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With Prop. 8 reversed, some want reconciliation for LGBT, LDS

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  • bigv56
    Aug. 13, 2010 8:48 p.m.

    What does it say about being in the middle? There is not gray area here.

  • JANADELE
    Aug. 14, 2010 12:26 a.m.

    Worldly opinions do not influence the decrees of God. Legality does not dictate morality. The position of the Lord is clear, and is not negotiable. Sin remains sin regardless of it's disguises.

  • lindasdf
    Aug. 14, 2010 12:35 a.m.

    I don't live in Utah or California anymore, but I would imagine that if there is any animosity felt by Mormons for the GLBT community, it's because of the temper tantrums they threw, all the fear they caused Mormons wanting to use the temples in California and Salt Lake. It's all sour grapes, since the people against prop 8 raised several million dollars more than those for prop 8, and yet still couldn't get out the vote.

  • Esquire
    Aug. 14, 2010 6:34 a.m.

    My problem is that homosexuality and gender identity issues do, in fact, seem to be based in nature, and as such were thus created by God. Religions claiming to be Christian need to somehow address this issue rather than issue a blanket condemnation. I've observed some situations that mandate that the churches deal with it rather than close their eyes and push away people dealing with this. It most cases, it is not a choice, from my observations, like deciding to smoke a joint or rob a bank. There should, at minimum, be dialogue.

  • Flashback
    Aug. 14, 2010 8:00 a.m.

    The homosexual community is responsible for any animosity that they feel. They know what the church stand is on homosexual behaviour. Gordon B. Hinckley outlined it in clear terms. If they choose not the follow the standards and practices of the church, it is not the fault of the church. Their hissy fits and moaning about it won't change what is happening. I for one get sick and tired of them constantly whining that they want to be "accepted" by the church for who and what they are. That's fine, but they need to commit to live the standards of the church and not participate in behaviour that is deemed as against church teachings.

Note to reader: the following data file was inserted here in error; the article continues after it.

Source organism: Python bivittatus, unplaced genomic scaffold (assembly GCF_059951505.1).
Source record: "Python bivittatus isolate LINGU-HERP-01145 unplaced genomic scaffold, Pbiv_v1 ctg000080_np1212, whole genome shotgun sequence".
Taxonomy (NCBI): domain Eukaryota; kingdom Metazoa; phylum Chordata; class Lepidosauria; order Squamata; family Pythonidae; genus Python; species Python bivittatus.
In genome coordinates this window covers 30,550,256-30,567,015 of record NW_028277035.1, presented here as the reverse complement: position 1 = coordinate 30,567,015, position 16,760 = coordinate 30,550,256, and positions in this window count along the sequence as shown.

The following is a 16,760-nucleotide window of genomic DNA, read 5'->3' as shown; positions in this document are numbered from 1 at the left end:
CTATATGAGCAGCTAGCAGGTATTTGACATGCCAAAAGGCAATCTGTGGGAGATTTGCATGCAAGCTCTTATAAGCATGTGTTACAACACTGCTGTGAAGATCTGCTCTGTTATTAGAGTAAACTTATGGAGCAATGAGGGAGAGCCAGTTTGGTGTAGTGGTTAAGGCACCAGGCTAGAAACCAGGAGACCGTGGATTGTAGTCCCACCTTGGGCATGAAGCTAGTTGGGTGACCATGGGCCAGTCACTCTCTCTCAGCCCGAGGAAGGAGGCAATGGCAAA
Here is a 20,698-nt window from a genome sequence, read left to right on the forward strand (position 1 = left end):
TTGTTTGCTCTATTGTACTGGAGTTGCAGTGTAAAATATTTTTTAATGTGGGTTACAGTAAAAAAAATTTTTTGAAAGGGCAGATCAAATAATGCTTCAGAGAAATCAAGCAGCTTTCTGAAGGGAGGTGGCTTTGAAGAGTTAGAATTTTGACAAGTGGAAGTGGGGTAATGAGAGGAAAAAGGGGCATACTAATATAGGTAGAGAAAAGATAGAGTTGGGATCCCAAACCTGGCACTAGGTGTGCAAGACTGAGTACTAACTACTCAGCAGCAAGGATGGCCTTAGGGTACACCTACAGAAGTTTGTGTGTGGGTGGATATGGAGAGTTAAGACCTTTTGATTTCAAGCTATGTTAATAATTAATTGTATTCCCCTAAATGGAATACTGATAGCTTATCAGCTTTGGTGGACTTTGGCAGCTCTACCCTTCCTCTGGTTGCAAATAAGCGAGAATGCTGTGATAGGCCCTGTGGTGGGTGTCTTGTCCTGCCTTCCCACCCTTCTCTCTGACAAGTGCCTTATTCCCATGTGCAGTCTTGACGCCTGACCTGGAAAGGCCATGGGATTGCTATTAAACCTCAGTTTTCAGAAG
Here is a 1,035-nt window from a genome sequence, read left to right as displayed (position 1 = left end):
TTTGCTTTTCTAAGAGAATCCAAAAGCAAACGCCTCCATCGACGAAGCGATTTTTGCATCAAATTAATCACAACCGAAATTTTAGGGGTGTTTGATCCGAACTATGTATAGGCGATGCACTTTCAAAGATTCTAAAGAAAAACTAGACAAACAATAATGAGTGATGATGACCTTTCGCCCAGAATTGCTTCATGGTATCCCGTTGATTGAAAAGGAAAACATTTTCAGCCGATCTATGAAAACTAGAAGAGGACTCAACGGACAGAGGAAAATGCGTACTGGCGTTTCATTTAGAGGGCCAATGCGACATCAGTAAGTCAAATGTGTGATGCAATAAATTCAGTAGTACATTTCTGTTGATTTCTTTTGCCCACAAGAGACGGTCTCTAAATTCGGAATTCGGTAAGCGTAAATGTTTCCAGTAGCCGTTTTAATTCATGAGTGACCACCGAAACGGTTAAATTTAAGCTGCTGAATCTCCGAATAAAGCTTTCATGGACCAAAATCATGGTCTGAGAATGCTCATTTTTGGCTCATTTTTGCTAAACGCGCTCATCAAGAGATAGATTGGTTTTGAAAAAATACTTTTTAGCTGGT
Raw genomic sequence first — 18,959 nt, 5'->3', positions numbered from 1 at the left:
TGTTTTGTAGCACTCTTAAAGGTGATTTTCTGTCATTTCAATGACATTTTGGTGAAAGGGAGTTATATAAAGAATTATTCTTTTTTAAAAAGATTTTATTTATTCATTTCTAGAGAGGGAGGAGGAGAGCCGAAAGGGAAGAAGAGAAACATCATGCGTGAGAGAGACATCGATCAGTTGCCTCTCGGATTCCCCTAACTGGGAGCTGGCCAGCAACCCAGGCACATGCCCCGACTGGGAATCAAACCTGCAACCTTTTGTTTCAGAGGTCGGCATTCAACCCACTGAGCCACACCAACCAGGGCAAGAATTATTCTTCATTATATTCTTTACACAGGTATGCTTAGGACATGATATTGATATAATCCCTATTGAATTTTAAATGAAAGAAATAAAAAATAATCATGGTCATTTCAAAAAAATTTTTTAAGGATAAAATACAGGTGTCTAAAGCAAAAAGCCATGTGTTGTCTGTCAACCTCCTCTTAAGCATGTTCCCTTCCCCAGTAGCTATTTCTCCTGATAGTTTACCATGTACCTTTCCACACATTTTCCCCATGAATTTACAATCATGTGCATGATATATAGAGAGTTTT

• samhill
    Aug. 14, 2010 9:14 a.m.

    Hurray for FREEDOM of thought and expression.

    If the LDS church has a doctrine that prohibits homosexual behavior, then let them freely assemble and promote that ideas as they wish.

    If homosexual people believe the doctrines of the LDS church are wrong, then let them freely assemble and promote their ideas as they wish. Even the idea that marriage should include homosexual couples despite centuries of contrary precedent.

    If citizens (repeatedly) VOTE to preserve their traditional definition of marriage despite vigorous and, in many cases, offensive political maneuvering by the opposition, including several attempts to overturn the voter's decision, then LET THEIR DECISION STAND!

    What we are losing in this battle is not only the sanctity of traditional marriage but the sanctity of DEMOCRACY.

  • lindasdf
    Aug. 14, 2010 10:23 a.m.

    I don't live in Utah or California anymore, but I would imagine that if there is any animosity felt by Mormons for the GLBT community, it's because of the temper tantrums they threw, all the fear they caused Mormons wanting to use the temples in California and Salt Lake. It's all sour grapes, since the people against prop 8 raised several million dollars more than those for prop 8, and yet still couldn't get out the vote.

  • Doctor
    Aug. 14, 2010 11:10 a.m.

    I wonder what the feasibility is of the federal government taking over utah state government on the basis of undue influence of Mormon doctrine in state lawmaking?

  • texlds
    Aug. 14, 2010 11:41 a.m.

    Our Mormon ancestors told the government that they had a constitutional right to determine their own marriage pattern, and that the government had no right to stop them.

    To me it seems that's pretty much the same argument that gays are making now.

    So I really feel that if we agreed with our ancestors making that argument then, we shouldn't be so outraged and emotional, or offended, that gays would make it now.

    That doesn't mean that we don't clearly declare that we understand things about the true nature of men and women that were revealed, and that will bring greater joy if adhered to, than if not.

    And we should certainly vote for laws that align with our moral view (as all law is morality.)

    But I feel we shouldn't be so surprised that others would make a similar argument to what our own ancestors forcefully made.

  • Californian#1@94131
    Aug. 14, 2010 3:46 p.m.

    Doctor 11:10 a.m.: "I wonder what the feasibility is of the federal government taking over utah state government on the basis of undue influence of Mormon doctrine in state lawmaking?"

    How about the Feds taking over California on the grounds that the governor and attorney general are unable and especially unwilling to do their jobs? (Not to mention the undue influence of a special interest lifestyle-based agenda that most people do not favor but are terrified to oppose for fear of being slandered as bigots).

    California's officials failed and betrayed the people. They had a sworn duty to defend the law and they refuse to. Both Schwarzenegger and Brown have been actively fighting against the people on this.